Confounding Variables  Definition, Examples and Control
October 11, 2021
Author : Warren Armstrong

Different researches have been undertaken to understand the cause-and-effect relationship in psychology. Within this, there comes a third variable that has an influence on both the cause and effect in that relationship. This is known as the confounding variable. To get accurate outcomes, it becomes necessary to consider all the confounding variables that are related to that relationship. 

In this blog, our statistics assignment help experts will talk about the definition of a confounding variable and explore some of its salient features so that you understand it well. Not just this, we will also provide you with some easy-to-understand confounding variables examples so that you can apply them in your own work. 

My Assignment Services is a concrete source of information for millions of students in the United Kingdom and all across the globe. With the help of our intricately designed reference assignment solutions, we have made assignments simpler for students worldwide. So, let us dive deeper into the world of confounding variables to get an idea of how different cause-and-effect relationships work. 

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What Is The Confounding Variable Definition? 

These are some of the extraneous variables that have an influence on both dependent and independent variables in a given study. There are two points that a variable has to fulfil in order to be a confounder. These are: 

  • There has to be a certain correlation of the confounding variable with the independent variable. There is no compulsion that this has to be a causal relationship. 
  • There has to be a causal relationship with the dependent variable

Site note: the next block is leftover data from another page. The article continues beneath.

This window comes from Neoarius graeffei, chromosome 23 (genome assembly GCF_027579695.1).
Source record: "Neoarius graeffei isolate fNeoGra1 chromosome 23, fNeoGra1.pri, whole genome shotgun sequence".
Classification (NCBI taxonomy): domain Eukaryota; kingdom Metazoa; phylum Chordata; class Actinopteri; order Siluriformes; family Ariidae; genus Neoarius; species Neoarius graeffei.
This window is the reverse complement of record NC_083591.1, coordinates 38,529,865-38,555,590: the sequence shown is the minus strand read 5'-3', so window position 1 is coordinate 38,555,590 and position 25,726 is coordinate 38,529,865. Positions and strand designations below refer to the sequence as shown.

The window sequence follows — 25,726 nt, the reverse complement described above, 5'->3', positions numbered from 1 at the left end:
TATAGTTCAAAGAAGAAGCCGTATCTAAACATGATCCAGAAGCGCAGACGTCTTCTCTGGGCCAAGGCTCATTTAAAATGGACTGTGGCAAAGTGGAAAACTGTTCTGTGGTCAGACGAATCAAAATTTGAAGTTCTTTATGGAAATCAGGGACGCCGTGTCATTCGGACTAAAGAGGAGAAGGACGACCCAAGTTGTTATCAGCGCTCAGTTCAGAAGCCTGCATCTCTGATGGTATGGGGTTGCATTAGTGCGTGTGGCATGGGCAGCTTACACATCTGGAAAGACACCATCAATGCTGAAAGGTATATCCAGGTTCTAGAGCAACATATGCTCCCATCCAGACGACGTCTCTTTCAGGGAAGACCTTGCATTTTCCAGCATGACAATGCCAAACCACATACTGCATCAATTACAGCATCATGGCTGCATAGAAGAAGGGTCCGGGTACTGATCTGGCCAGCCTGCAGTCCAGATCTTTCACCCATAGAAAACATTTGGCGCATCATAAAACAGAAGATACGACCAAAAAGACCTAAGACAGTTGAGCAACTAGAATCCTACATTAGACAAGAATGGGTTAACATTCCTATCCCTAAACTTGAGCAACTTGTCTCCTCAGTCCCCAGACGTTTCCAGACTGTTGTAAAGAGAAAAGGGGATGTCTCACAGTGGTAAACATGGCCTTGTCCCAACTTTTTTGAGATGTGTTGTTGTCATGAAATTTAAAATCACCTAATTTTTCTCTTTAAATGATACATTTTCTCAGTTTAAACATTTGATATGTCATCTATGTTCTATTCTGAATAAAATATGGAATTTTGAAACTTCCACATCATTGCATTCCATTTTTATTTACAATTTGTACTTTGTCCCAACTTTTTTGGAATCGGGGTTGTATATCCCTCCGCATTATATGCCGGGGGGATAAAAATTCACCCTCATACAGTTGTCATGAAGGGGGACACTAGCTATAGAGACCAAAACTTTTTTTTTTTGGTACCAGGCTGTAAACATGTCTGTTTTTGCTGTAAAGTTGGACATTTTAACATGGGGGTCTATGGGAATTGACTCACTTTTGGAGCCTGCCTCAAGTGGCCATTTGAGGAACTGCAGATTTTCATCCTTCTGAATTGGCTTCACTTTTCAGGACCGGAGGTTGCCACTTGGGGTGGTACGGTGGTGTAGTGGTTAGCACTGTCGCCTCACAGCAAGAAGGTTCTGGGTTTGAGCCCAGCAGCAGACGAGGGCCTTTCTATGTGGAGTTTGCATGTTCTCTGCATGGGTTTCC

Still, not clear with the definition of a confounding variable? We know exactly what needs to be done. Our statistics assignment help experts will now provide you with some confounding variables examples to ease this definition further for you. 

Understand This Concept Better With An Example Of A Confounding Variable

Over the years, a lot of students have faced numerous issues in understanding this concept. Thus, they turned to our experts for guidance on this. Fortunately, our industry veterans have catered to each of the queries of students well and come up with all the answers for them instantly. 

You are not alone if you do not understand this confounding variable definition; there are so many like you who get stuck while understanding this. Worry not, we have already covered it for you with the help of this confounding variable example. 

Example: For instance, you collect some data on the consumption of ice cream and also on the number of sunburns people are facing in the UK. Coincidently, you find out that the more the ice cream consumption, the probability of sunburn also increases. However, is it true that only those people who have ice cream have a sunburn? 

In this data, the temperature becomes the confounding variable. This is what has the influence both on people having more ice cream and getting sunburns due to excessive time spent under the sun.